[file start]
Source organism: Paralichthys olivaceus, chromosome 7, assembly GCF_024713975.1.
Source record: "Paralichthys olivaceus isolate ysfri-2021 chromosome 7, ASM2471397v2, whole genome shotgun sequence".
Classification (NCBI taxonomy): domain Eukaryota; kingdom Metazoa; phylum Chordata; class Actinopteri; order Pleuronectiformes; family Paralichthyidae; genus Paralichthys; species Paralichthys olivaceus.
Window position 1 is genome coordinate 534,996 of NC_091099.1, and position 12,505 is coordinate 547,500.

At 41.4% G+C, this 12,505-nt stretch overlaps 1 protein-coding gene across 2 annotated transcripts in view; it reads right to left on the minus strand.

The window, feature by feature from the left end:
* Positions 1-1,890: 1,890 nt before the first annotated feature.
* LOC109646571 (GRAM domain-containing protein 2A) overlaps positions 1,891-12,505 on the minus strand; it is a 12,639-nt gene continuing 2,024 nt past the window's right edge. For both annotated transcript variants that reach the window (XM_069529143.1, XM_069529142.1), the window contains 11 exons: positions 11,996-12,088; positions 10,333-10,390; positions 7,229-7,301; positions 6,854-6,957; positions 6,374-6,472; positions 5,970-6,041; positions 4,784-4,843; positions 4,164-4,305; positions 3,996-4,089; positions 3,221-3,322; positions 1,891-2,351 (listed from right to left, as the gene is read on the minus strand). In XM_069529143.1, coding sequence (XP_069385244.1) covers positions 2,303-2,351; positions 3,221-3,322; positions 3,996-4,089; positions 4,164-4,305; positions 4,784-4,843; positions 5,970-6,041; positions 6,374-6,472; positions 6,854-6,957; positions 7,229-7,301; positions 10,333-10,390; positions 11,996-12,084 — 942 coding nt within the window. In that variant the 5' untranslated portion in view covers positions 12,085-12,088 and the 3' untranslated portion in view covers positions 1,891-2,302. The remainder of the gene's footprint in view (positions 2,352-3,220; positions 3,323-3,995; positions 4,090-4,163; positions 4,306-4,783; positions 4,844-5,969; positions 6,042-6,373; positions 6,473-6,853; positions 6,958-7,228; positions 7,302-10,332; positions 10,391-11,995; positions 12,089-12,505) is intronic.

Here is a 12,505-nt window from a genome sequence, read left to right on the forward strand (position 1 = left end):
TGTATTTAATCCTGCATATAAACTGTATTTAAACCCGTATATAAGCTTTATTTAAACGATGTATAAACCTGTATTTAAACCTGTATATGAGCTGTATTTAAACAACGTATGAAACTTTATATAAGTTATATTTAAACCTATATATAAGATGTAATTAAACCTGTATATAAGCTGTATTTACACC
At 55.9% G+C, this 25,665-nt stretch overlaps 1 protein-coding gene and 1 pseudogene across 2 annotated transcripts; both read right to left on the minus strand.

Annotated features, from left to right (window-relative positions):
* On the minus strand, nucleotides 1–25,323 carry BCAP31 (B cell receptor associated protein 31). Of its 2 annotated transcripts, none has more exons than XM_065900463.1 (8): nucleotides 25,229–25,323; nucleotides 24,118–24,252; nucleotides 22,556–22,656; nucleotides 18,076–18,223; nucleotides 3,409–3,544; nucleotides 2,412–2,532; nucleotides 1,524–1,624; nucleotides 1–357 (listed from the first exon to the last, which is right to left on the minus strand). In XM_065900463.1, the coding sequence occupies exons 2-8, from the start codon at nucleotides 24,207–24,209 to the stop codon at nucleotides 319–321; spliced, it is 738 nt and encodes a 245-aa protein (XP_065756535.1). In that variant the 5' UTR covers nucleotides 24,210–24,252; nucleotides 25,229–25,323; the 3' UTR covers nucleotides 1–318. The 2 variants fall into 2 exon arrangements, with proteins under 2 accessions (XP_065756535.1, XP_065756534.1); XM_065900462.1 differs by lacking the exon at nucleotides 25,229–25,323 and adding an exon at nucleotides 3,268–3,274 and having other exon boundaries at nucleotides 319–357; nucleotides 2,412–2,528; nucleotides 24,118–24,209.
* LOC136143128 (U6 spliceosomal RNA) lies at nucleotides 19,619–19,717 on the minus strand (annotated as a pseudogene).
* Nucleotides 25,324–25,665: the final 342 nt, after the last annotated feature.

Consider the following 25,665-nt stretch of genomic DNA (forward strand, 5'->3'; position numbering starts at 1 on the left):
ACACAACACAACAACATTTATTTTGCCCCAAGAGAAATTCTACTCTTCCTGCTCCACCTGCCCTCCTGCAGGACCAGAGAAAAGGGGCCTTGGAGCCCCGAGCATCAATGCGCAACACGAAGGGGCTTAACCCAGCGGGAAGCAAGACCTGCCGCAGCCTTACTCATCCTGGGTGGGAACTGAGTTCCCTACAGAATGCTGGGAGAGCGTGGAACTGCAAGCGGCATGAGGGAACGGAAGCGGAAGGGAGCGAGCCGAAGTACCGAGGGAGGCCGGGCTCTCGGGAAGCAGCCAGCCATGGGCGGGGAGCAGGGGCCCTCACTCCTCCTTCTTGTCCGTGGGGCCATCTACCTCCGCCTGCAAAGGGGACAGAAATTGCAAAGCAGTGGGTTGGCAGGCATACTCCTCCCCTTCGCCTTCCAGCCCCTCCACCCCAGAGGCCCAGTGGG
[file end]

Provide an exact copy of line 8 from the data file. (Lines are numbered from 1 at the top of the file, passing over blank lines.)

* LOC109646571 (GRAM domain-containing protein 2A) overlaps positions 1,891-12,505 on the minus strand; it is a 12,639-nt gene continuing 2,024 nt past the window's right edge. For both annotated transcript variants that reach the window (XM_069529143.1, XM_069529142.1), the window contains 11 exons: positions 11,996-12,088; positions 10,333-10,390; positions 7,229-7,301; positions 6,854-6,957; positions 6,374-6,472; positions 5,970-6,041; positions 4,784-4,843; positions 4,164-4,305; positions 3,996-4,089; positions 3,221-3,322; positions 1,891-2,351 (listed from right to left, as the gene is read on the minus strand). In XM_069529143.1, coding sequence (XP_069385244.1) covers positions 2,303-2,351; positions 3,221-3,322; positions 3,996-4,089; positions 4,164-4,305; positions 4,784-4,843; positions 5,970-6,041; positions 6,374-6,472; positions 6,854-6,957; positions 7,229-7,301; positions 10,333-10,390; positions 11,996-12,084 — 942 coding nt within the window. In that variant the 5' untranslated portion in view covers positions 12,085-12,088 and the 3' untranslated portion in view covers positions 1,891-2,302. The remainder of the gene's footprint in view (positions 2,352-3,220; positions 3,323-3,995; positions 4,090-4,163; positions 4,306-4,783; positions 4,844-5,969; positions 6,042-6,373; positions 6,473-6,853; positions 6,958-7,228; positions 7,302-10,332; positions 10,391-11,995; positions 12,089-12,505) is intronic.